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Help with a German Name Please


seaforths
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I would like to start some research into a German Officer and all I have at the moment is what I believe to be his name. He is referred to be his son sometimes as 'Papa' and sometimes as 'Opitz'.

If this is his name would it be his first or second name?

Any help appreciated so thank you in advance.

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Er, if I read you correctly, then gently so... I think Papa is a version of 'Vati' - so 'father'. but Opitz I don't know - except Opa is for grandfather...

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Thanks Trajan,

Well I was making an assumption which wasn't necessarily a correct one, that his son was referring to him but it could well have been a daughter. He was not a young officer and whoever was writing possibly older offspring...it is not the handwriting of a young child. I hoped that Opitz might be his second name which would help to trace him. Then again, wondered if it was maybe a term of endearment. I was hoping that I might be able to find out how the war ended for him. Initially, he was at the East Front and then he was in Elsass but after that I don't know.

PS. Trajan, I don't think he had a bayonet but he most definitely had a sword and liked to be seen with it.

Edit: typo corrected

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Brilliant! Thanks Charlie!

I was hoping it would be so. Next step, I will scan the photos and see if there is enough detail to be able to see any insignia or identify his uniform. Maybe his family would like the album back but then again if they had wanted to keep it, they wouldn't have let it go adrift...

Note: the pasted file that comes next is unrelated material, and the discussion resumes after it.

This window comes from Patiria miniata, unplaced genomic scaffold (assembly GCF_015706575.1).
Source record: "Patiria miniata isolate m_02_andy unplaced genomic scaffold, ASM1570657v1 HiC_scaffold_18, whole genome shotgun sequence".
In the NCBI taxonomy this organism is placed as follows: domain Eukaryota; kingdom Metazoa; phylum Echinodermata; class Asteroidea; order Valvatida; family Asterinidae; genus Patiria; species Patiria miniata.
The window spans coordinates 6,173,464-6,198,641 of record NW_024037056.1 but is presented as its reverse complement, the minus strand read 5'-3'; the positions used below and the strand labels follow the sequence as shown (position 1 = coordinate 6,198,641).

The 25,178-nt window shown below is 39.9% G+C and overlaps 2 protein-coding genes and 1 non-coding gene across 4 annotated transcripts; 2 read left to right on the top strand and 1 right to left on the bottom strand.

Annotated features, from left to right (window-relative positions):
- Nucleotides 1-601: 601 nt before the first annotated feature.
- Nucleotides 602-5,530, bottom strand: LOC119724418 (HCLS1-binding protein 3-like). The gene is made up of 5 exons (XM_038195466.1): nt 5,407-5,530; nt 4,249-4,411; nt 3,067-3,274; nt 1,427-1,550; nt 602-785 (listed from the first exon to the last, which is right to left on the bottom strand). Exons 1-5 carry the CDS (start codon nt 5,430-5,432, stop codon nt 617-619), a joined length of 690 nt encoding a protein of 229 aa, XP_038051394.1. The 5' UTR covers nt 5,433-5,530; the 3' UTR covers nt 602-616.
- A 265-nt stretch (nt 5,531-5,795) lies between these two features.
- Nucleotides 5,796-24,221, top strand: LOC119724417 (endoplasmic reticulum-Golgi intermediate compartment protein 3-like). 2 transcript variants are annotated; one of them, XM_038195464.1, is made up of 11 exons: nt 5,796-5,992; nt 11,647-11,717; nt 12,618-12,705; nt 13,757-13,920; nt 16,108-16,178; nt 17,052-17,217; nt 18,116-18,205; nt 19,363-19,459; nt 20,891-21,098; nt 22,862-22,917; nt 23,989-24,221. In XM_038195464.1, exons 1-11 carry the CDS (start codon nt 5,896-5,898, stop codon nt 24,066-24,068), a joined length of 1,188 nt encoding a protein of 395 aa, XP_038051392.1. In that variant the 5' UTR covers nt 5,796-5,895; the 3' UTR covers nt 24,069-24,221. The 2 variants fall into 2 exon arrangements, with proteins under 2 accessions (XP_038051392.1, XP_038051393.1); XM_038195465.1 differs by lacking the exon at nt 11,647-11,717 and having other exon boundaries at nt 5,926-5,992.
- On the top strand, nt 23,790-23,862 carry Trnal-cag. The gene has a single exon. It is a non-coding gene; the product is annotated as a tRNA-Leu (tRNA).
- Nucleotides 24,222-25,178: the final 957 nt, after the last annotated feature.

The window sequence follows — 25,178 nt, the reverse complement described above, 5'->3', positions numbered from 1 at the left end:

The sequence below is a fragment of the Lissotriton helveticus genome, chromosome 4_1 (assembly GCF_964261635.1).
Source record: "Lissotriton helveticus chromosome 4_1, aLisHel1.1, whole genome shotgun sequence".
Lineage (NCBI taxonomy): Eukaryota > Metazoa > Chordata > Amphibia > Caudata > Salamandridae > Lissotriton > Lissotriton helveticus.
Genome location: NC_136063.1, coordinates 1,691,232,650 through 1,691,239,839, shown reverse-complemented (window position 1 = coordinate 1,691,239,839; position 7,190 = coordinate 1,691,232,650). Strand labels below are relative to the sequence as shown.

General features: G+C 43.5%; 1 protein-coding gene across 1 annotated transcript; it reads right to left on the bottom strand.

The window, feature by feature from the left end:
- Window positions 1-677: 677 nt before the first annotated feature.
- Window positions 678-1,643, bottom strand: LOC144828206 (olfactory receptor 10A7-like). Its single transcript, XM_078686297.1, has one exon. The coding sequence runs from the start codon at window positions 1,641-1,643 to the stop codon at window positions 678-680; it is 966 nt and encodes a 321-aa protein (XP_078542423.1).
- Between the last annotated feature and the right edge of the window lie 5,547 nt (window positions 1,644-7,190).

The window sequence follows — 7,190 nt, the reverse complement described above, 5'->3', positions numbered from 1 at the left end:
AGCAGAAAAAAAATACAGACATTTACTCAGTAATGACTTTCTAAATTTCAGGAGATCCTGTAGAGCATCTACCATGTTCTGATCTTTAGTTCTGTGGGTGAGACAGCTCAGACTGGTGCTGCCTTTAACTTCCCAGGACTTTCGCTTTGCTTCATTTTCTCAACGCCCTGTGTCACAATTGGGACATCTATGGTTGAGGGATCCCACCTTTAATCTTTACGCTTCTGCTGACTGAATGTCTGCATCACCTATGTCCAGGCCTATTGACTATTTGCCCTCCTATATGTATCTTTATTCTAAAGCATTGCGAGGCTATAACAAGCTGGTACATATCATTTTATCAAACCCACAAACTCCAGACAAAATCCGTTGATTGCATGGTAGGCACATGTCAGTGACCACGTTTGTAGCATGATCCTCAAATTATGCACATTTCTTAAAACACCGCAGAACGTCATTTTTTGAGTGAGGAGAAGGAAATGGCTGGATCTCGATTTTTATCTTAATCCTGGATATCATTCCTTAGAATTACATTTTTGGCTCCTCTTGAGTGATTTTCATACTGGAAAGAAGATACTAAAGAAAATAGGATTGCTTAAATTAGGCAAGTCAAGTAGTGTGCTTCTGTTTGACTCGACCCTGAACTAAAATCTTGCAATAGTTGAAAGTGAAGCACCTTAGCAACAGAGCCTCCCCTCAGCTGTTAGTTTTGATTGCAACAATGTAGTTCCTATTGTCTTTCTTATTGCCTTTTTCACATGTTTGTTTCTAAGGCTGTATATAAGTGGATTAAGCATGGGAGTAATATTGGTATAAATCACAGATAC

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Oh dear. I think my chances of tracing any records for him are pretty slim. I have him now, he was 9th Grenadier Regt. 2nd AK, 3rd Guards Division. Unit is Pommern, Stargard. He was promoted from SNCO to a commissioned rank and quite possibly survived the war but could not say for certain. The photographs cease in 1917.

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As a german I can confirm. Papa is the familiar woird for father and Opitz is a surname

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Here's the roll of honor; my search returns no one with the name Opitz

http://www.denkmalprojekt.org/verlustlisten/vl_colbergsches_gren_reg_gneisenau_wk1.htm

More info about the regiment:

http://wiki-de.genealogy.net/Gren.R_9

There is a post-war regimental history:

J. Hansch, F. Weidling: "Das Colbergsche Grenadier-Regiment Graf Gneisenau (2. Pommersches) Nr. 9 im Weltkriege 1914-1918", Oldenburg 1929, G. Stalling, 686 Seiten.

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What was his first name? There are over 2000 entries for Opitz in the Verlustlisten, who knows you might be lucky.

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Wow - thanks folks.

I didn't have to analyse the uniforms too closely, which is just as well as my knowledge on uniforms is scant to say the least. But there were enough clues gleaned within captions and with a magnifying glass. I don't know what his first name was and as you can probably tell from my first post, I wasn't sure whether Opitz was a name. Could it be possible that it was his first name? It's not one of those names that could be used as either, such as Thomas or Duncan, is it? I've just gone through the album again and the reference to Opitz is made only once the rest of the references, where they are made are 'Papa'. Not only that, it's a group photograph so I am beginning to wonder if Opitz is someone else in the photograph other than Papa. I will post it when I can get onto my PC later.

Also, the images are not chronological they start 1915/16 and some are not captioned at all. Then they go into early 1917 then back to 1916 again. Perhaps it was not compiled while the war is ongoing but afterwards. On the other hand, if he was killed it might have been put together then...The last images of 1917 I would say are early on, possibly the spring before the images then cease. The reason being is there is a lack of leaves on a tree/shrub. Given their actions afterwards, and having second thoughts on his survival, he may well have been a casualty of 3rd Ypres.